CHARLESTON – After seeking permission for nearly a year, a Kanawha Family Court judge now officially can hold hearings on Saturdays.

“I think there are times judges should try to make themselves available outside of normal hours,” Judge Jim Douglas said. “Justice delayed is justice denied.”

Douglas
Douglas

Douglas said part of his 2016 election campaign was that he wanted to clear a backlog of cases on the docket.

“One of the reasons I got elected, I think, was that the cases in my division weren’t being processed,” he said. “I said I would work evenings and weekends to clear up this docket to address the cases in a timely fashion.”

Douglas said he was willing to work one Saturday per month for half a day to “accommodate Kanawha County citizens who would otherwise have to miss a precious day’s work during the regular week.”

So, Douglas said he immediately started working evenings. Then, he scheduled a half-day docket for a Saturday at the end of January 2017. And one for February.

“My premise was to be able to get rid of smaller cases that still were on the docket,” he said. “Maybe a ruling on a motion or a child support computation … something that didn’t involve a lot of witnesses. It usually was just the parties and me. I didn’t have my staff in here or anything … no extra money for the county.

“It runs against the popular notion of what jurists do. I am willing to work, to put in the hours.”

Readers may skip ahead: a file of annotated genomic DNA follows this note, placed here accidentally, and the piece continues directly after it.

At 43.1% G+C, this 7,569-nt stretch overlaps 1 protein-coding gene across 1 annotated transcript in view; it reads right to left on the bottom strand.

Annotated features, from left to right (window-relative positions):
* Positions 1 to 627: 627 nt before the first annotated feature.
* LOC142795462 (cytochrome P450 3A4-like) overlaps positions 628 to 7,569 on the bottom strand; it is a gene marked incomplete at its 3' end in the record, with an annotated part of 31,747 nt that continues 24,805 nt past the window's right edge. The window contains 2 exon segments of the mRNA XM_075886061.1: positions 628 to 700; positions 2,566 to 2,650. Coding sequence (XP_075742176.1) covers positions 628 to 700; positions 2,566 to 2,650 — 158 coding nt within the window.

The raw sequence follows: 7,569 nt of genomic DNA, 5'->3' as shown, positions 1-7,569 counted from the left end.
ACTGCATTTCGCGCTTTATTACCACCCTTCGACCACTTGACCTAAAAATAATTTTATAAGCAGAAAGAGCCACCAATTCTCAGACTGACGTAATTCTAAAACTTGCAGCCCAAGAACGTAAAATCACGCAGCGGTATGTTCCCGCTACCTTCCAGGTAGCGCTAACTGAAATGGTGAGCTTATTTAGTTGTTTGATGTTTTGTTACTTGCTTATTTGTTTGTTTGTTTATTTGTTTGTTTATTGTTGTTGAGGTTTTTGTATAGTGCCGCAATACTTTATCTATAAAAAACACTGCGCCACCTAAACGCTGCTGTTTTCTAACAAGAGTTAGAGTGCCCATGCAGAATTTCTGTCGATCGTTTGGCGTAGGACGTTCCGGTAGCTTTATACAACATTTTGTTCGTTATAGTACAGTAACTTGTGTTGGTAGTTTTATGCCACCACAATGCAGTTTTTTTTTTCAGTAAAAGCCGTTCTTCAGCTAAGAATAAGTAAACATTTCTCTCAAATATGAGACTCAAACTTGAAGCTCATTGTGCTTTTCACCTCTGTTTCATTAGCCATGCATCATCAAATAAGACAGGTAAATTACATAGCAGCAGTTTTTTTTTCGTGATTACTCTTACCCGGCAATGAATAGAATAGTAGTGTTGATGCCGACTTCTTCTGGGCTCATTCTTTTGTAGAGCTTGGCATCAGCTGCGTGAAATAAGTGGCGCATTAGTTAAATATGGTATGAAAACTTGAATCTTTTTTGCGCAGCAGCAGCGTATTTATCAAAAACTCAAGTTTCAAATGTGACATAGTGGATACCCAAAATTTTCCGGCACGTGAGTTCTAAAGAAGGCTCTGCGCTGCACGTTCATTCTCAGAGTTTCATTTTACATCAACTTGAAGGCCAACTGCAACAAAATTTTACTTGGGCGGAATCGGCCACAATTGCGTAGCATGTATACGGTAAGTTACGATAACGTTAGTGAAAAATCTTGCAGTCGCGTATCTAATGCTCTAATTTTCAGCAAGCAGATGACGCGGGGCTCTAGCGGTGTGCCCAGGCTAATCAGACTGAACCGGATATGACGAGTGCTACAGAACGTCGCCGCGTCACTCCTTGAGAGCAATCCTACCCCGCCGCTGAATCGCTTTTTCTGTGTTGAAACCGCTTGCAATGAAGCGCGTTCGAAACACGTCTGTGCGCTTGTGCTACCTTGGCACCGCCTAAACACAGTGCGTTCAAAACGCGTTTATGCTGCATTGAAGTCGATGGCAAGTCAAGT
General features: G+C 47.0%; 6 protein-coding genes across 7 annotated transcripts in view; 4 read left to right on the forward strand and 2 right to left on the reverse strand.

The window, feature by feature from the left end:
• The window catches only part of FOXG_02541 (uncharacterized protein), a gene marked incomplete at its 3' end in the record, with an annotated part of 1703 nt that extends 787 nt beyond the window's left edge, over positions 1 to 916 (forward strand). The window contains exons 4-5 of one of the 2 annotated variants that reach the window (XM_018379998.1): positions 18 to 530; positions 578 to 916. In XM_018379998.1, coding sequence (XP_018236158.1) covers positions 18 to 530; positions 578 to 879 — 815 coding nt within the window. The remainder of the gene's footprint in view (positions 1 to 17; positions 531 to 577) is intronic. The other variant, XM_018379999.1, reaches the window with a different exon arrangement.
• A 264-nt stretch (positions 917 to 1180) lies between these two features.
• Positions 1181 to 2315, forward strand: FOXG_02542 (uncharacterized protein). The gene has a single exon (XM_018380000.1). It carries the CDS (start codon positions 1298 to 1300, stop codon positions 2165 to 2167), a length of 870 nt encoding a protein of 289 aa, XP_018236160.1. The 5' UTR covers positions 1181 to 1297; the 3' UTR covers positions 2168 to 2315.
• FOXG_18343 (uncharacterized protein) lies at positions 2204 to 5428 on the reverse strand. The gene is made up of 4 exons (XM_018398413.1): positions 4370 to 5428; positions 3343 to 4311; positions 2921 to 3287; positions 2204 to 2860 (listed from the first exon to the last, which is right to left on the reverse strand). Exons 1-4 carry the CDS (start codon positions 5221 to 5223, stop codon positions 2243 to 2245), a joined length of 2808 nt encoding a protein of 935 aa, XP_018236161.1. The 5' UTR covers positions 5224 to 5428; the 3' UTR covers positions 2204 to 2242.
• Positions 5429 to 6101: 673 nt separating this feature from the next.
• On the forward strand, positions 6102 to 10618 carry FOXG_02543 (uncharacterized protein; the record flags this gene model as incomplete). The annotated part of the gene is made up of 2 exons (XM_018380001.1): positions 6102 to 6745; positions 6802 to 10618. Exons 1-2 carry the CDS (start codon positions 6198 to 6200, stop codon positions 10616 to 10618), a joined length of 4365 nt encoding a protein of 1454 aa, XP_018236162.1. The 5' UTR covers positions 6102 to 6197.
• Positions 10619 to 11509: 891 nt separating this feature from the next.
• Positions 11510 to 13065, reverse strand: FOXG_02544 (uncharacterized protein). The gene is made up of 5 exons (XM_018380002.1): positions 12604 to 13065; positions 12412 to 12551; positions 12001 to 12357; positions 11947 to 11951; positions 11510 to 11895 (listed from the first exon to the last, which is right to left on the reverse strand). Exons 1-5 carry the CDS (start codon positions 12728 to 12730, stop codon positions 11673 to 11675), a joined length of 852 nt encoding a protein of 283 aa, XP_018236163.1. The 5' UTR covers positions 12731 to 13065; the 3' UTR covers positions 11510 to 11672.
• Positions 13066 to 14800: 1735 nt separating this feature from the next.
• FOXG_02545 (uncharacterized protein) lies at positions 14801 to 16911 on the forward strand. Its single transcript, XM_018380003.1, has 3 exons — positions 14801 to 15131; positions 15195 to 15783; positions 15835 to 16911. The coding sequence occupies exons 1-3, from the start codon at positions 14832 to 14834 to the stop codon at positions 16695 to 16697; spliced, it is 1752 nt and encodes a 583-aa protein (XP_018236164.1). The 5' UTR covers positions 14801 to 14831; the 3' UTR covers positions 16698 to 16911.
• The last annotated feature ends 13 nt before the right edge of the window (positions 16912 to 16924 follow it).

Douglas also said he felt guilty for having to miss most of a day of work because of a medical appointment.

“I thought I owed the taxpayers a day because of that,” he said.

Ken Ballard, chief family court judge in Kanawha County, first sent a letter last March to Supreme Court Administrator Gary Johnson trying to stop Douglas from conducting hearings on Saturdays. Douglas put those hearings on hold after Ballard made the request.

Then, former Supreme Court Chief Justice Allen Loughry issued an administrative order on June 16, ordering the Kanawha Family Court to officially “cease and desist holding hearings outside the normal business hours of that court.”

Loughry noted that the Kanawha County Judicial Building requires at least two bailiffs to secure both the family court hearing room and the others areas in which family court litigants may be present prior to, during and after hearings.

“This court is informed that providing appropriate security for family court hearings outside normal business hours is likely to strain the financial resources of the Kanawha County Sheriff’s Office, the Kanawha County Commission, or both,” Loughry wrote, adding that the chief family court judge needed to seek prior approval if extraordinary circumstances required holding hearings outside of normal business hours.

On Jan. 22, Douglas asked the Justices to reconsider the June order.

Douglas noted Loughry’s authority as Chief Justice regarding administrative orders, but noted that same state Constitution guarantees citizens access to the courts.

“However, an appellate court’s supervisory authority over inferior courts and rulemaking authority do not constitute a form of free-floating justice untethered to legal principle, and attempts by an appellate court to use broad supervisory and rulemaking authority as a way to control the properly vested discretion of the trial court should be squarely rejected,” Douglas wrote, citing a 2005 state Supreme Court decision in Stern v. Chemtall.

Douglas also mentions “other reports” Loughry had mentioned in his order, inferring that Kanawha County Commission President Kent Carper and Kanawha County Sheriff Mike Rutherford provided information regarding budgetary concerns.